That said, I have worked with youth. Have you set benchmarks? Used the sandwich technique - "This was good, you could could work on that, but that part was excellent." Often, that makes them focus on the part that wasn't so great. But they have to want it - and for each child it's a different carrot.

  3. #3
    Senior Member ThatsWhatHeSaid's Avatar
    Join Date
    May 2007


    I have some experience working with kids. I think having a "serious face" really helps. You don't have to be a mean disciplinarian, but now and then, you need to be firm. When the kids totally lose focus and are really testing you playing games and being disobedient, that would be a good time to use a word in a very commanding tone and be very firm and direct. It doesn't matter if it doesn't feel natural to you at first. You'll get the hang of it. For instance "Okay, TIME OUT. That is NOT how we act during piano lessons. It's time to sit down and practice [whatever]." If (when) the kid disobeys you again, just repeat the same line, but in a more serious tone without shifting your eye gaze. They'll probably be a little worried and unsure of how to act, so tell them exactly what to do next and even start doing it with them. You can say something like "lets try playing [whatever] together. Ready?" That'll keep things flowing and smooth, and it'll let them know that you're still cool with them.

    The other idea would be to structure the lesson so the end has some kind of reward, with the reward being something related to practice. Like, if they practice their scales at first, then later they can play their favorite song, or they can play it together with you, or maybe they can solo. Heh. If they're really testing you and misbehaving, though, I would not start with this, because they'll likely to just shut down altogether.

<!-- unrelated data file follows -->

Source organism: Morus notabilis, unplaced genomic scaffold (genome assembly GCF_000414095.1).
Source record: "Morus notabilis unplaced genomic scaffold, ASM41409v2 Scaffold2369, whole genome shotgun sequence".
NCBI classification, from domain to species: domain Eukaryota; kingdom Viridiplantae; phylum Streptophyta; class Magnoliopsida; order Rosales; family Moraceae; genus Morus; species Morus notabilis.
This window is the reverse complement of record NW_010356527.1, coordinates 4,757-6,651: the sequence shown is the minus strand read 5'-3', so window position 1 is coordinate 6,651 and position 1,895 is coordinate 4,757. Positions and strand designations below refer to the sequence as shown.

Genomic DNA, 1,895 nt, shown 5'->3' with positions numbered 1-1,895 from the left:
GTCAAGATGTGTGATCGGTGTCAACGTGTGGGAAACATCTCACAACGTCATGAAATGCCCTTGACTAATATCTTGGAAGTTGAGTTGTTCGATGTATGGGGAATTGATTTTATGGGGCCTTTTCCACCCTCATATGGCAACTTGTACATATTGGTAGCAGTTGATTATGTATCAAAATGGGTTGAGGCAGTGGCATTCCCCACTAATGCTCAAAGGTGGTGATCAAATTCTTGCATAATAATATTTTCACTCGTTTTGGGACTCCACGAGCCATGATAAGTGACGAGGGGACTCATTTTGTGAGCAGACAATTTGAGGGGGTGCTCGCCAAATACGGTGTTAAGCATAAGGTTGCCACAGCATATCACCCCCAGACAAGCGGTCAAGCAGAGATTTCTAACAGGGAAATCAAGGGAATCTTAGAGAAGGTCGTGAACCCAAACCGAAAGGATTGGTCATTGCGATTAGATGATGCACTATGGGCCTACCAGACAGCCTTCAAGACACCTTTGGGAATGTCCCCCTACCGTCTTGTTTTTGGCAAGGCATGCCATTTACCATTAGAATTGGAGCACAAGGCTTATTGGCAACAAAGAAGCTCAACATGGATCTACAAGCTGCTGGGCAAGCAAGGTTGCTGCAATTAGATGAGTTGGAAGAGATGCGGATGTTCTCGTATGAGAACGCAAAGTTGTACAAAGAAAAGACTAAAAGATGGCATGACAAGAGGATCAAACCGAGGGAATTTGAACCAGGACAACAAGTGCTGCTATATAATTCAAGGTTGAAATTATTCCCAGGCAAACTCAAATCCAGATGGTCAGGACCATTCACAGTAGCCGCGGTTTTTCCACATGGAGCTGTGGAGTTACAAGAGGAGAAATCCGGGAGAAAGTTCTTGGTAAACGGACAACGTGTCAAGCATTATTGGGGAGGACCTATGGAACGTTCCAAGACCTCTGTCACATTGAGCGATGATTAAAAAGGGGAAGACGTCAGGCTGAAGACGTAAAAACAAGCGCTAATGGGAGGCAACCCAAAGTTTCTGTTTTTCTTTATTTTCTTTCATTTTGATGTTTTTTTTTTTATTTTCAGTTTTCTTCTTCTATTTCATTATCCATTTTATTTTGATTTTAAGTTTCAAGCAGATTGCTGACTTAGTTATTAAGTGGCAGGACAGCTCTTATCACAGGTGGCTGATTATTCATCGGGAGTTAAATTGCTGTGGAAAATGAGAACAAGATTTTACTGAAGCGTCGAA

A third thing, if they get REALLY REALLY out of control, I would just ask them to sit in a chair somewhere off to side until they're ready to start working again. You can photocopy some pages from some beginner piano workbooks and have them complete the worksheets (which are probably hella boring) until they're ready to behave again.

    Just some thoughts.

  4. #4
    Senior Member Works's Avatar
    Join Date
    May 2008


    I started reading your topic and thought, "Oh, I'm a teacher. I can offer some advice." Then I saw the age range and subject matter and realized I have no experience with either. I'm also not a parent. Anyway, here's my observation.

    This could be addressed by not letting take charge of the lesson:

    The second group are elementary aged-children who want to show they can do it all by themselves rather than following instructions. I don't have trouble letting them do this, and my issue is that I let them interrupt me to do it too often.
    In general, structure works better the younger the kids are.

    Also, the sooner you can figure out the motivations for your students behaviors, the better you'll be able to react to them. You might have to take a shot at possibly being wrong instead of always assuming the best.